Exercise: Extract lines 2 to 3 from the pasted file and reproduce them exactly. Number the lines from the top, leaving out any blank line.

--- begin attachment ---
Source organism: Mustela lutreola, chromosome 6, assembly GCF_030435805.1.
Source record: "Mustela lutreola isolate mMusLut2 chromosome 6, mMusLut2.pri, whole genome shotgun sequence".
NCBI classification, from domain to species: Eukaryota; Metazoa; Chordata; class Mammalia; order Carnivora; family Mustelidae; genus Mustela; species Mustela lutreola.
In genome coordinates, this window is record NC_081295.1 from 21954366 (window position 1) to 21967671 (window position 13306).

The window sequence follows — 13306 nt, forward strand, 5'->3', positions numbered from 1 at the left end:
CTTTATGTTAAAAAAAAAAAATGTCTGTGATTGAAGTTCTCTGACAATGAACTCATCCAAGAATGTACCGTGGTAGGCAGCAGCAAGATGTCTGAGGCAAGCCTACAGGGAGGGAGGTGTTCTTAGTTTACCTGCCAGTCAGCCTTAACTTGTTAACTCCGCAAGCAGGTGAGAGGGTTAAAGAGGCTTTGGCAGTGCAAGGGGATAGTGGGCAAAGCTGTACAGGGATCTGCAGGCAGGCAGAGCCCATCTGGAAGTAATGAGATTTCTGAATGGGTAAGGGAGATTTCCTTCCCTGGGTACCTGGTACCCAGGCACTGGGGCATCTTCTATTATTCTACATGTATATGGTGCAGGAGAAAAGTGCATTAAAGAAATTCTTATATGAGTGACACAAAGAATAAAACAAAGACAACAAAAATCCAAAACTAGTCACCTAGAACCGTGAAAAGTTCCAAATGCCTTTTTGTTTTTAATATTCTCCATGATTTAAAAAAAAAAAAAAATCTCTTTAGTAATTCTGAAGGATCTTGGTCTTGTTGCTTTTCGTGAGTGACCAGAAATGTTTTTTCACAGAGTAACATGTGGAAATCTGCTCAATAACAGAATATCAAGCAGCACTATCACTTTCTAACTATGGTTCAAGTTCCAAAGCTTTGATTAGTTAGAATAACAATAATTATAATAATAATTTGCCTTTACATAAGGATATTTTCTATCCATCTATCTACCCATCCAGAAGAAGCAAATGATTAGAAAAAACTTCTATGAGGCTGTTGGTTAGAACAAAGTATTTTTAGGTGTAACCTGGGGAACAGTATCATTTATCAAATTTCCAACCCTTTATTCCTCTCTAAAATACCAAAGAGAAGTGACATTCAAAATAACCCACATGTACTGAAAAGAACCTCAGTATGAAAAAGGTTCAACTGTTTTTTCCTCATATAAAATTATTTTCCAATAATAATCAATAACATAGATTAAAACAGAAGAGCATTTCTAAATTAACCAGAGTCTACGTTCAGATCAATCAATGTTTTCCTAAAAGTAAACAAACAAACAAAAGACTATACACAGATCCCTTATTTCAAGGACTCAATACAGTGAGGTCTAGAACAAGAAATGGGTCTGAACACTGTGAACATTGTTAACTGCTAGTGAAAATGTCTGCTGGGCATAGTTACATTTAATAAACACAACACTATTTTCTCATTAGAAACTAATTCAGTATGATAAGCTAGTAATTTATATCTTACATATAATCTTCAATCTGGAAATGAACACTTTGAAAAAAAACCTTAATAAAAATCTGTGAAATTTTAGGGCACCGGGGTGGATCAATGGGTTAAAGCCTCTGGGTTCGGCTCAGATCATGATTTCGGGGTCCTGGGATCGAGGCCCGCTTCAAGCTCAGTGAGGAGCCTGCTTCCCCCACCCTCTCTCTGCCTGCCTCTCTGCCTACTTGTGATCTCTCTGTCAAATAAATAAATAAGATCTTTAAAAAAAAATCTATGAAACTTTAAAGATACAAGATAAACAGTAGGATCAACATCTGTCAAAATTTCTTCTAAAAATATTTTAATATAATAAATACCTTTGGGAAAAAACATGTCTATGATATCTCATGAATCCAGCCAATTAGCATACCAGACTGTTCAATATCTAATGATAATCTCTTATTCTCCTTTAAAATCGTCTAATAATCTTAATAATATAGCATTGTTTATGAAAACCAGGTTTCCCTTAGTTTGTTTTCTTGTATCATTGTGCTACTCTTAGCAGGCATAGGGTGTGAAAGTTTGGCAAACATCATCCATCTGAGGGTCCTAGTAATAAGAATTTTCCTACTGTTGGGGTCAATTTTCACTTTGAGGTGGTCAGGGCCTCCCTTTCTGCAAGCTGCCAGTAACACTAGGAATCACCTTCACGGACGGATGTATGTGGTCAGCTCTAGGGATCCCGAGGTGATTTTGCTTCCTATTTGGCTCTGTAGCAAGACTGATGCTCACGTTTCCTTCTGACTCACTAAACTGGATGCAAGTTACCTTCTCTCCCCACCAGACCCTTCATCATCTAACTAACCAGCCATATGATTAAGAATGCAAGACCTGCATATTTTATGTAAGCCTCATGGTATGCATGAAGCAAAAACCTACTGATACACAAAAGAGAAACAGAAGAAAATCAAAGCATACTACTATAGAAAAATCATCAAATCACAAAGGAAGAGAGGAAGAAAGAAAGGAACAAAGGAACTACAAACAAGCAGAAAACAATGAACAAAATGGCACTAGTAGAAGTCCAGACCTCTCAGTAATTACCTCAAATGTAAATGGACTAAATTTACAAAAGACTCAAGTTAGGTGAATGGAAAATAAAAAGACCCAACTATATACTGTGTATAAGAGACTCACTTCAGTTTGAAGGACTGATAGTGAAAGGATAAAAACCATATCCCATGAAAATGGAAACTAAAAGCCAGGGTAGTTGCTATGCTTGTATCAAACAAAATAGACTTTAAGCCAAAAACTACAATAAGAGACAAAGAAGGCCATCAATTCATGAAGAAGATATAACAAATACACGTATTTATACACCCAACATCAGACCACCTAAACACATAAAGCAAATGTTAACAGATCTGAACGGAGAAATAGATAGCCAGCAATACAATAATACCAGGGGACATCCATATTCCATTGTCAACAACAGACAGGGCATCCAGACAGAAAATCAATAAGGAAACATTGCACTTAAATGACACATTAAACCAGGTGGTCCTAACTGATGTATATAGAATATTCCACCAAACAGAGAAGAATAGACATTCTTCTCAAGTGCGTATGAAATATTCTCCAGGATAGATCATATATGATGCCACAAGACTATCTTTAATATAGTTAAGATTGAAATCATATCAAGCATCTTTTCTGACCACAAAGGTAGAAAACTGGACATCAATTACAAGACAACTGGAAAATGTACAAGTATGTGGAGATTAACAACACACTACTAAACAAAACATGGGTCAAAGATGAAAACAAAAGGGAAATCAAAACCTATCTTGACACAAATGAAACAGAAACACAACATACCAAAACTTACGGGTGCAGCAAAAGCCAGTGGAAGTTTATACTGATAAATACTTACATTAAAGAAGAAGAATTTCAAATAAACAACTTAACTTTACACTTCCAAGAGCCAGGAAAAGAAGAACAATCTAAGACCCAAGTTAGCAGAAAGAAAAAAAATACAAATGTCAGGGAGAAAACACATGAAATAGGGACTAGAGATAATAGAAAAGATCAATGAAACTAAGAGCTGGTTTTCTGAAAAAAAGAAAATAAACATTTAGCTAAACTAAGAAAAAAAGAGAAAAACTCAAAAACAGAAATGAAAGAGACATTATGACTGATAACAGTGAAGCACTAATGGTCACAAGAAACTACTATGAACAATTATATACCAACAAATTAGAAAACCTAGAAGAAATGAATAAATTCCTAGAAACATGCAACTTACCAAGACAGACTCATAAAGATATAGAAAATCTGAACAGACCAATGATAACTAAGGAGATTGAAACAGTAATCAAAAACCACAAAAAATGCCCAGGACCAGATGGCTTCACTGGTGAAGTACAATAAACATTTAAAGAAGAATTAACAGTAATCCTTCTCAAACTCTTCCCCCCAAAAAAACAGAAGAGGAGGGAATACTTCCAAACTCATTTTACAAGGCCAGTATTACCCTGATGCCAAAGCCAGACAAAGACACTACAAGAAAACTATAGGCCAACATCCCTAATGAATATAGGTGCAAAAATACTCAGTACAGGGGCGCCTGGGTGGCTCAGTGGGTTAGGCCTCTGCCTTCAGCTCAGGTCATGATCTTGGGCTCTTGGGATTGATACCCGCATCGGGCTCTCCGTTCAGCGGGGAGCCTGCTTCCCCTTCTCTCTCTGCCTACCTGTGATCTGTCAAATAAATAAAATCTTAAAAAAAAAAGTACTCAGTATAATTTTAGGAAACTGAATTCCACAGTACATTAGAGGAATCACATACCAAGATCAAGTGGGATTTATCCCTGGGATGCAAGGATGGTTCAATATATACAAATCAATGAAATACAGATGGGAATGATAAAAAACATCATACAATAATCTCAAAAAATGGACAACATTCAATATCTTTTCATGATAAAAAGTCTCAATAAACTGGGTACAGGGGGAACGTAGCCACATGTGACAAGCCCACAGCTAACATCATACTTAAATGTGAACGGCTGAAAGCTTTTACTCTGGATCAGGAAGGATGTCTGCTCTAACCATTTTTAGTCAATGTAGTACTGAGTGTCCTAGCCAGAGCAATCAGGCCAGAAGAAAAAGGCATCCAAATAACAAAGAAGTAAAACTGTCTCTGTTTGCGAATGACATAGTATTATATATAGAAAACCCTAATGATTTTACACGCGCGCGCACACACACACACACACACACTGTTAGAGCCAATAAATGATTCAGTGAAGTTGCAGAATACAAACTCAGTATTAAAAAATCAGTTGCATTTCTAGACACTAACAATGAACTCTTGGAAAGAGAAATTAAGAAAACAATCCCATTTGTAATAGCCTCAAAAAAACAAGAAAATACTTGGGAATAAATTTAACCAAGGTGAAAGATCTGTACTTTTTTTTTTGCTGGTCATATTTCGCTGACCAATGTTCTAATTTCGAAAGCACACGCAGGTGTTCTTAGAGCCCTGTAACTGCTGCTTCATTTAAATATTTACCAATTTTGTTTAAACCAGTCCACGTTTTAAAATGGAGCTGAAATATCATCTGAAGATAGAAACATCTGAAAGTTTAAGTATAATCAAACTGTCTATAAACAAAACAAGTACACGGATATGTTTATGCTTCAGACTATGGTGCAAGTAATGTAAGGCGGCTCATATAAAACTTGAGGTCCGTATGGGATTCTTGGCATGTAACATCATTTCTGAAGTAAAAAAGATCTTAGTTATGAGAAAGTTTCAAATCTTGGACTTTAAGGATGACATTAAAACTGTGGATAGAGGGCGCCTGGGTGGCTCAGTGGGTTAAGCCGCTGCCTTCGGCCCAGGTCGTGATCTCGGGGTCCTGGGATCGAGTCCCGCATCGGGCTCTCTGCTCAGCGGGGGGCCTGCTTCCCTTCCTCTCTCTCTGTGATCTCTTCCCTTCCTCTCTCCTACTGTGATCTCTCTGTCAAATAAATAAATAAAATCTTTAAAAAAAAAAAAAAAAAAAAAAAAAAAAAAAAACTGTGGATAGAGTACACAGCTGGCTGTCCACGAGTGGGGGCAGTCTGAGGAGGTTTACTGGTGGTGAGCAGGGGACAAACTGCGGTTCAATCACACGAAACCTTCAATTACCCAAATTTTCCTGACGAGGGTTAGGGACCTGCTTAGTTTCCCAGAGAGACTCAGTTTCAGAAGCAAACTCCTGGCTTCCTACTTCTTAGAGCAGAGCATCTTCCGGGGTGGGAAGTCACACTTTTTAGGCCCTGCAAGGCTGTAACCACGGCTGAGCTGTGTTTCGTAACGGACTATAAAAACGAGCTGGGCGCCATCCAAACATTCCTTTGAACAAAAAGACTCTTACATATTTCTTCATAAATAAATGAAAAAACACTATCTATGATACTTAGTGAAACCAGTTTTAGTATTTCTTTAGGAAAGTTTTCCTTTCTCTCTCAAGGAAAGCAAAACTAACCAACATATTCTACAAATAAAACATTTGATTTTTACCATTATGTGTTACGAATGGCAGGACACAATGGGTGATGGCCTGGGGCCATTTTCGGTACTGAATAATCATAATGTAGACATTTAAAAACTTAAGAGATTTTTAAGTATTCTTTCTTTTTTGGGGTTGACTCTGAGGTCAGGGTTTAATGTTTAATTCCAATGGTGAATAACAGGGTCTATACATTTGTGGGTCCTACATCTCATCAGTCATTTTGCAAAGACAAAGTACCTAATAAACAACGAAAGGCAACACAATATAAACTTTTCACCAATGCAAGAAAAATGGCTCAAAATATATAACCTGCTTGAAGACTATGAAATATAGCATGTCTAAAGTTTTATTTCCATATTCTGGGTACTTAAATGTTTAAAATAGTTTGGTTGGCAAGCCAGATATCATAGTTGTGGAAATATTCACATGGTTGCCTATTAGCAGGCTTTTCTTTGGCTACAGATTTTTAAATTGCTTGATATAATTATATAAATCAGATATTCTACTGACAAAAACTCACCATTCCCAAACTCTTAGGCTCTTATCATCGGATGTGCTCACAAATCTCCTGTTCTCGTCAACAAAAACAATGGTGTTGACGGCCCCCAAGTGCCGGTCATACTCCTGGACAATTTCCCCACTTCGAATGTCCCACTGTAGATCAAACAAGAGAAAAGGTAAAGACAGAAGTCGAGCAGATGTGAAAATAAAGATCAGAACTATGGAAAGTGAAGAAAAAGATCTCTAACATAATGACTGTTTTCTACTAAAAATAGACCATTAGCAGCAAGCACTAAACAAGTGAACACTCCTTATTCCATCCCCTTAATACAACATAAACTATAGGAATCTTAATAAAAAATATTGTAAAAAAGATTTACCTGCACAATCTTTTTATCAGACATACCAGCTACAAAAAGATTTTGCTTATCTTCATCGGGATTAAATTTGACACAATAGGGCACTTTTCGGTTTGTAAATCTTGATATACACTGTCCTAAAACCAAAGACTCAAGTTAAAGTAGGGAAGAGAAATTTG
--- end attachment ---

Source record: "Mustela lutreola isolate mMusLut2 chromosome 6, mMusLut2.pri, whole genome shotgun sequence".
NCBI classification, from domain to species: Eukaryota; Metazoa; Chordata; class Mammalia; order Carnivora; family Mustelidae; genus Mustela; species Mustela lutreola.